Page images

constitutional obligations or to interfere with the execution of even the Fugitive Slave Act, but simply to protect her own inhabitants. To the allegation, which had been frequently made, that Massachusetts sympathized with the John Brown raid, and had chosen for her governor a man who indorsed it, he interposed an emphatic denial. He pronounced it a libel upon the governor, upon the State, and upon the Republicans, to charge them with indorsing that invasion. He considered the various points of the Crittenden proposition, and, though according its venerable author the purest motives of patriotism, characterized the scheme as "a complete surrender of all practical issues concerning slavery in the Territories to the demands of slave-propagandism," "the incorporation into the organic law of the nation of irrepealable, degrading, and humiliating concessions to the dark spirit of slavery." He referred to the noble and heroic course of the colored soldiers in the Revolution, and pronounced the policy infamous that would put the stamp of degradation on the race, the descendants of men who merited a better reward from the heirs of those who were then willing to accept aid and deliverance through their agony and blood. Alluding to the fact that the mails were no longer sacred, that Northern seamen were imprisoned without alleged crime, that Northern ships were compelled to pay tribute in the form of fees "for unwelcome visitation," that Northern men sojourning at the South were subjected to vexatious annoyances, he said the Kentucky Senator proposed no remedies for these Northern wrongs; but he asks for irrepealable constitutional provisions to eternize slavery and make its provisions perpetual. "This," he said, "we dare not do. To do it would consign our names to what the Irish orator called 'oppression's natural scourge, - the moral indignation of history.'"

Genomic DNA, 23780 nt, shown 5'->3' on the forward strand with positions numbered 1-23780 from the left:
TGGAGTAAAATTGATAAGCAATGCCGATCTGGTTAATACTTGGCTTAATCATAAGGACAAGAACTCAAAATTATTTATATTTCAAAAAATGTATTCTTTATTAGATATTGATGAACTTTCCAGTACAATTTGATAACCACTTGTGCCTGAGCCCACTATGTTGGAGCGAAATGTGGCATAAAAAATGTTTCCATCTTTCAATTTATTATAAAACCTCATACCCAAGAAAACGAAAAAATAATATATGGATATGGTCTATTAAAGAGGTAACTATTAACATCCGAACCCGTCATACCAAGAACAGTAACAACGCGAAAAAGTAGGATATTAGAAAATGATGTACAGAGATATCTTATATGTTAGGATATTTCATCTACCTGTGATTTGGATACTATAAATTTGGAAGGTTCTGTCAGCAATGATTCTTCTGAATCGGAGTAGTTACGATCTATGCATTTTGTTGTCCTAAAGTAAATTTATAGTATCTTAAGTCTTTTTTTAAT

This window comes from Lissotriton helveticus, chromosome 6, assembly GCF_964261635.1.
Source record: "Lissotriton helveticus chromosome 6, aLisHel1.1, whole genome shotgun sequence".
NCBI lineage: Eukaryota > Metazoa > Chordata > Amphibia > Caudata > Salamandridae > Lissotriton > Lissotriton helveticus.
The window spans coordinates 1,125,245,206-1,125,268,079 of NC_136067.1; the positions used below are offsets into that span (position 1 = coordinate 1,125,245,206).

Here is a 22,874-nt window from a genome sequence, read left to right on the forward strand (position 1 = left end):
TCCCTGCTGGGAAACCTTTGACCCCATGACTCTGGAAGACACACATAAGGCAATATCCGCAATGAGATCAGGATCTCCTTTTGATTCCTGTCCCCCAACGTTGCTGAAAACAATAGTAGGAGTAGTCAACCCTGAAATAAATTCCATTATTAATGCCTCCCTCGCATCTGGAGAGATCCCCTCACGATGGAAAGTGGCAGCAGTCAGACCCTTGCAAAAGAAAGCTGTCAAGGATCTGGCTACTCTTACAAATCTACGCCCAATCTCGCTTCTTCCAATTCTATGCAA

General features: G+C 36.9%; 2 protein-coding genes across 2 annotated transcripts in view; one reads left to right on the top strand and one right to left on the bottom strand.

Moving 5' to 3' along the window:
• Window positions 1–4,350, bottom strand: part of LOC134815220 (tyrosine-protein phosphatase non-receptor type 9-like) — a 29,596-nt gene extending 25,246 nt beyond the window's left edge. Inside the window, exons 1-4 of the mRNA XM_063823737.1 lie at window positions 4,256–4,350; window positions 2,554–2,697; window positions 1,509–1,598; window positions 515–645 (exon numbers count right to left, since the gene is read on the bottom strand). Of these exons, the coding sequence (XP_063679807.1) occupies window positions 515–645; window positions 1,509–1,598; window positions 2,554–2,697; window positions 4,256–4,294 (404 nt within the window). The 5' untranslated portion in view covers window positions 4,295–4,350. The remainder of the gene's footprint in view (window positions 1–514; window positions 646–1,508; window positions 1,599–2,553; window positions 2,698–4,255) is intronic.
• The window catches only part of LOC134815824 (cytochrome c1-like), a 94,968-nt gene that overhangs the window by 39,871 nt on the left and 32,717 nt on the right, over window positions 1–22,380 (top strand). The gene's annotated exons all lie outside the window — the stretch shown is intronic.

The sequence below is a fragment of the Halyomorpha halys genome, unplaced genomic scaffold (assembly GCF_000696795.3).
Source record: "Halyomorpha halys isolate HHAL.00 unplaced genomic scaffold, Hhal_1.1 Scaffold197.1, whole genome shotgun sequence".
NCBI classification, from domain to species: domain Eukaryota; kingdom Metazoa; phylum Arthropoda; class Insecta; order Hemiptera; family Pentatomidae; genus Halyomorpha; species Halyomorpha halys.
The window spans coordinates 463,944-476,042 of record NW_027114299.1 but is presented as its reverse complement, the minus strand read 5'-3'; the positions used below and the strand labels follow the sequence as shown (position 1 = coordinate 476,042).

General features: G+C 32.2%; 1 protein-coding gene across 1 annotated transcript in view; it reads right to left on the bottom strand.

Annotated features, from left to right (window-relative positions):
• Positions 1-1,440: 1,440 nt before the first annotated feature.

The resolutions came up the next day; but, without debate or action, they were postponed. They were not taken up again until the closing evening of the session, when, amid great confusion, and the seeming uncertainty of the members as to what was really before the Senate, a vote was reached. Before the main question was put, the amendment of Mr. Powell of Ken

tucky, that the African slave-trade should be effectually suppressed, that persons aiding slaves to escape shall be delivered up as other criminals, and that the laws of the State from which such slaves escape shall be "the test of criminality," and that Congress should pass efficient laws for the punishment of persons making or abetting insurrection and invasion, was adopted. Mr. Crittenden himself then proposed as an amendment of his own resolutions the propositions presented by the Peace Congress, but they received only seven votes. His resolutions were brought to a vote and were defeated, nineteen voting for them and twenty voting against them.

These resolutions and their history, it has been said, afford a very clear insight into the state of feeling and purpose existing both North and South. Though called a compromise, and put forth to conciliate and compose the jarring sentiments and interests of the two sections by a gentleman venerable for age, and hitherto conspicuous for his moderation and general opposition to the wild schemes of the propagandists, they took advanced Southern ground, and made demands that had been previously consented to only by a very few extreme proslavery men at the North. Its treatment of the territorial question, making the line of 36° 30′ parallel of latitude the dividing line between free and slave territory, had been twice proposed in Congress, in 1847 and 1848, and voted down by a large majority of Northern Democrats and Whigs. But now, after the election of a Republican President, the same proposition was gravely brought forward, and, what is more noteworthy, it came very near being adopted; and was actually defeated by Southern defection, by the refusal of six Southern Senators to vote therefor, because they did not desire conciliation, because they refused to be placated, because they had determined, with or without cause, to break up the Union. The adoption of Clarke's amendment had been seized upon by the secessionists and telegraphed to their Southern constituents as proof that "all hope of conciliation" was gone. But Mr. Crittenden, who had been interrogated, sent the following despatch to a North Carolina editor: "In reply, the vote against my resolutions will be reconsidered. Their failure was the result of the refusal

[blocks in formation]